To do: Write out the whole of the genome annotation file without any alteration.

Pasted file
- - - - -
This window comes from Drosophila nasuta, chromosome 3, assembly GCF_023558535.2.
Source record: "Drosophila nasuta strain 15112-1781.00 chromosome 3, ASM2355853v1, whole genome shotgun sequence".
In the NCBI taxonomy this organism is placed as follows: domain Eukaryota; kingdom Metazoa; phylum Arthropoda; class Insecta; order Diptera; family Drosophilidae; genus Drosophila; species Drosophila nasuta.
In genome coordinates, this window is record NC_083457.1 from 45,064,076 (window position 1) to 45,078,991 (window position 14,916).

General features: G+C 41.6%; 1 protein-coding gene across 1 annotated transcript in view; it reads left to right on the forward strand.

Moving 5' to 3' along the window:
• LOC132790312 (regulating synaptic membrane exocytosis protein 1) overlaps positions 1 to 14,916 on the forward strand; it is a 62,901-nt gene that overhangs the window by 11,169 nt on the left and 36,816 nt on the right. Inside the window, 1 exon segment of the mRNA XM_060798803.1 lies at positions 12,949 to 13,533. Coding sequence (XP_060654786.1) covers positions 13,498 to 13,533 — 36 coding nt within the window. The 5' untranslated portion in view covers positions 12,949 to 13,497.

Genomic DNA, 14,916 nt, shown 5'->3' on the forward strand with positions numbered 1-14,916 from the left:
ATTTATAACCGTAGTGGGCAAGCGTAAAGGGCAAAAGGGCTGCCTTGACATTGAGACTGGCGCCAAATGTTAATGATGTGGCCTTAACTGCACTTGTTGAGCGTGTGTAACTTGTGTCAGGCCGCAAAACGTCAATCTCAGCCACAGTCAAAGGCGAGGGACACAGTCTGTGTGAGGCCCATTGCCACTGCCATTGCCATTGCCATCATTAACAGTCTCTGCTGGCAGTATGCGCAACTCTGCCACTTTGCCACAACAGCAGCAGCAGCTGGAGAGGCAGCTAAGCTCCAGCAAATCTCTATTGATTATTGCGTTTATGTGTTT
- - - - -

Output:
This window comes from Drosophila nasuta, chromosome 3, assembly GCF_023558535.2.
Source record: "Drosophila nasuta strain 15112-1781.00 chromosome 3, ASM2355853v1, whole genome shotgun sequence".
In the NCBI taxonomy this organism is placed as follows: domain Eukaryota; kingdom Metazoa; phylum Arthropoda; class Insecta; order Diptera; family Drosophilidae; genus Drosophila; species Drosophila nasuta.
In genome coordinates, this window is record NC_083457.1 from 45,064,076 (window position 1) to 45,078,991 (window position 14,916).

General features: G+C 41.6%; 1 protein-coding gene across 1 annotated transcript in view; it reads left to right on the forward strand.

Moving 5' to 3' along the window:
• LOC132790312 (regulating synaptic membrane exocytosis protein 1) overlaps positions 1 to 14,916 on the forward strand; it is a 62,901-nt gene that overhangs the window by 11,169 nt on the left and 36,816 nt on the right. Inside the window, 1 exon segment of the mRNA XM_060798803.1 lies at positions 12,949 to 13,533. Coding sequence (XP_060654786.1) covers positions 13,498 to 13,533 — 36 coding nt within the window. The 5' untranslated portion in view covers positions 12,949 to 13,497.

Genomic DNA, 14,916 nt, shown 5'->3' on the forward strand with positions numbered 1-14,916 from the left:
ATTTATAACCGTAGTGGGCAAGCGTAAAGGGCAAAAGGGCTGCCTTGACATTGAGACTGGCGCCAAATGTTAATGATGTGGCCTTAACTGCACTTGTTGAGCGTGTGTAACTTGTGTCAGGCCGCAAAACGTCAATCTCAGCCACAGTCAAAGGCGAGGGACACAGTCTGTGTGAGGCCCATTGCCACTGCCATTGCCATTGCCATCATTAACAGTCTCTGCTGGCAGTATGCGCAACTCTGCCACTTTGCCACAACAGCAGCAGCAGCTGGAGAGGCAGCTAAGCTCCAGCAAATCTCTATTGATTATTGCGTTTATGTGTTT